Brothers reunite on the beach at Anzio
War correspondents of the 1940s came from a variety of journalistic backgrounds. Some had been foreign correspondents, but many more were writing about city hall or sports before finding themselves on the front lines of the biggest story of the century.
Price Day had done his share of nuts-and-bolts newspaper work before shipping overseas in December 1943 to cover the air war for the Baltimore Sun and Evening Sun, but he also had spent years writing fiction for a variety of magazines, from the Saturday Evening Post to Collier’s. That experience, and the degree of free rein offered by the Sunpapers, as they were known, helped make Day one of the more enjoyable reads of the era.
His prose reads more like magazine work than typical just-the-facts newspaper fodder, with beautifully constructed scenes and set pieces adorning what in other scribes’ hands might just be yet another daily update from the front.
Day initially covered the Eighth Air Force from England before moving on to follow the war in Italy, the invasion of Southern France, and Germany’s ultimate surrender.
Among the scores of engrossing stories he filed from Europe, though, one stands out: a first-person account of his reunion with his younger brother on the beachhead at Anzio. The piece ran on the front page of the Sun on May 11, 1944, with this opening paragraph:
What we said first, I don’t remember. It didn’t matter. Anything would have done.
Nowhere in the few hundred words that follow does Day mention his brother by name, and the reason for the omission becomes clear momentarily.
Later I was to think of the hundreds of thousands of people in the States whose sons and brothers and husbands and sweethearts and fathers are in the combat troops — people with a little core of fear always in their hearts and who sweat out the slow mails and read and reread short letters that say so little when you want to know so much.
I was a thousand times luckier than they, but perhaps from my first meeting with my younger brother in more than two years, some of them can know what their own meetings will be like.
Day’s brother stands in for that anonymous soldier far from home throughout the piece. The writer describes how he looks, what he’s wearing. Throws in a few older-brotherly jabs.
“Do you shave yet?” I said.
He grinned. “About once a month.”
The paint on his helmet is worn off around the edges, showing steel. The roughness is worn from the paint, too. The sweatband is stained almost black. There is a small hole through the top and the liner.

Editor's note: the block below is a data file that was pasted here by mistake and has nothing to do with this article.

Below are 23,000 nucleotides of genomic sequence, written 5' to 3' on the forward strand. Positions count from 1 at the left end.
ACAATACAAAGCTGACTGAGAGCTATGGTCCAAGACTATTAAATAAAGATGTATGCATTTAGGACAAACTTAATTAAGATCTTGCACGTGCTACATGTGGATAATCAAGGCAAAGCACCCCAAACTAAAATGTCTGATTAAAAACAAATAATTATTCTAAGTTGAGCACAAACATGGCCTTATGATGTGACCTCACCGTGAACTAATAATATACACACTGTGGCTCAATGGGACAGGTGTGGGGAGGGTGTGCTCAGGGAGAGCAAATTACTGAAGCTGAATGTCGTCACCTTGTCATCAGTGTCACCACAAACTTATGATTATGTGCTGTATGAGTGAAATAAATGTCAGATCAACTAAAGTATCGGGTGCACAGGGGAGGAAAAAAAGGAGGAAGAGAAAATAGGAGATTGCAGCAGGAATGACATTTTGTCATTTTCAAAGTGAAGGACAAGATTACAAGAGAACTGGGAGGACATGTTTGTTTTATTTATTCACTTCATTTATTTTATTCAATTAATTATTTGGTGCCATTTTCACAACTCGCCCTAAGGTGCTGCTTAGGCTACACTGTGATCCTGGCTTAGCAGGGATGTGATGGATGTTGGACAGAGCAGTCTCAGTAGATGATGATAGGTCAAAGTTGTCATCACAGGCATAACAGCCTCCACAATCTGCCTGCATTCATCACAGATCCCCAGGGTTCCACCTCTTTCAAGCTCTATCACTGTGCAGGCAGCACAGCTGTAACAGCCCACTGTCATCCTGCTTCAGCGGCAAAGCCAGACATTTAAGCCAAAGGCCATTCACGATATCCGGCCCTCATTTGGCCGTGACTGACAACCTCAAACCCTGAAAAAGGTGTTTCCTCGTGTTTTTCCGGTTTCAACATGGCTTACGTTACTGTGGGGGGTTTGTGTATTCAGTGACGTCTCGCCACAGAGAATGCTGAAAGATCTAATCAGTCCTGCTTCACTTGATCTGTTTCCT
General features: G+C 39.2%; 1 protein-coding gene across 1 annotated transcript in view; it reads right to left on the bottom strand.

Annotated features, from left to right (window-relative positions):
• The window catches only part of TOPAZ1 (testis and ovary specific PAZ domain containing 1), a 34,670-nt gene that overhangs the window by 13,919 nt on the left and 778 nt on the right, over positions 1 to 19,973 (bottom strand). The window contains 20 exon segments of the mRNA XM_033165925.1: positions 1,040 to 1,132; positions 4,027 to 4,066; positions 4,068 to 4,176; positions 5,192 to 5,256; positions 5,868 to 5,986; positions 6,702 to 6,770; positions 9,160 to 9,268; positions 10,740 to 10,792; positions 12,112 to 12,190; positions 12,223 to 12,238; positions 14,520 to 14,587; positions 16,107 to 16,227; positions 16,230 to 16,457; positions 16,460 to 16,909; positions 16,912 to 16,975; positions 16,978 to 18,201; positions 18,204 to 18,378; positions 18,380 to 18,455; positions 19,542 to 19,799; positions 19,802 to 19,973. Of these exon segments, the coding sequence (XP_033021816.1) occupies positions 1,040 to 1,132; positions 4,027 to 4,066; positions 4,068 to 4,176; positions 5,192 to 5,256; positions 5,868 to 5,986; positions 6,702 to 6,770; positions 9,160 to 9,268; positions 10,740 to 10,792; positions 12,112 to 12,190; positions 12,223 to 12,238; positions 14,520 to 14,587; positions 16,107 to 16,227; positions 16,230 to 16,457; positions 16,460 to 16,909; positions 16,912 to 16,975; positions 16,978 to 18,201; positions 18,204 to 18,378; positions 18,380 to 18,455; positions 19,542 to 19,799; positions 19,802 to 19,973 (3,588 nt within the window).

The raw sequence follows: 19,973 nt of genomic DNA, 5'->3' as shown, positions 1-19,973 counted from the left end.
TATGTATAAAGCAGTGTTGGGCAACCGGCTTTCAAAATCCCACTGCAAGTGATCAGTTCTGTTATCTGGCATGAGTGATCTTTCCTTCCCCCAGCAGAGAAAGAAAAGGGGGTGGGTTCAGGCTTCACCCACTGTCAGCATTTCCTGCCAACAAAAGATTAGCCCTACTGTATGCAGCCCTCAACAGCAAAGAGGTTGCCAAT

The hole was made by an anti-personnel fragment, but he wasn’t wearing the helmet at the time. He had dived into a dugout. The helmet was outside.
There are no profound exchanges of the type you would surely see in any Hollywood version of this story, from the 1940s to the present. It’s simple, clean, straightforward — and all the more moving for it.
The story concludes:
We looked at each other.
“Take care of yourself,” I think I said.
“Don’t take any chances,” he said.
Price Day was 36 when he wrote the story. His brother, John, had turned 20 a few weeks earlier. Both would ultimately escape from Anzio and the rest of the war unscathed.
Price was the only representative of an individual newspaper present for Gen. Alfred Jodl’s surrender in Rheims, France, on May 7, 1945. His masterful account of the end of the war in Europe ends like this:
Then, in what seemed no more time than is needed for the drawing of a breath, the Allied officers had arrived, the Germans had come, all were seated at the big ugly table, Jodl signed his name, once, twice, a third time, and a fourth time; then, carefully, neatly, he put down the pen.
He would go on to win the Pulitzer Prize for international reporting in 1948 before transitioning from reporter to editor four years later. He would serve as editor in chief of the Sunpapers for 15 years before retiring in 1975.
At the time of his death in 1978 at age 71, all four of Price Day’s sons were working as journalists.
His brother John took a different tack but was no less successful. The younger Day became a professor of medieval history, earning a Guggenheim Fellowship in 1966 and specializing in the study of the medieval economy.
He lived and taught in Paris for years and died there in 2003 at age 78.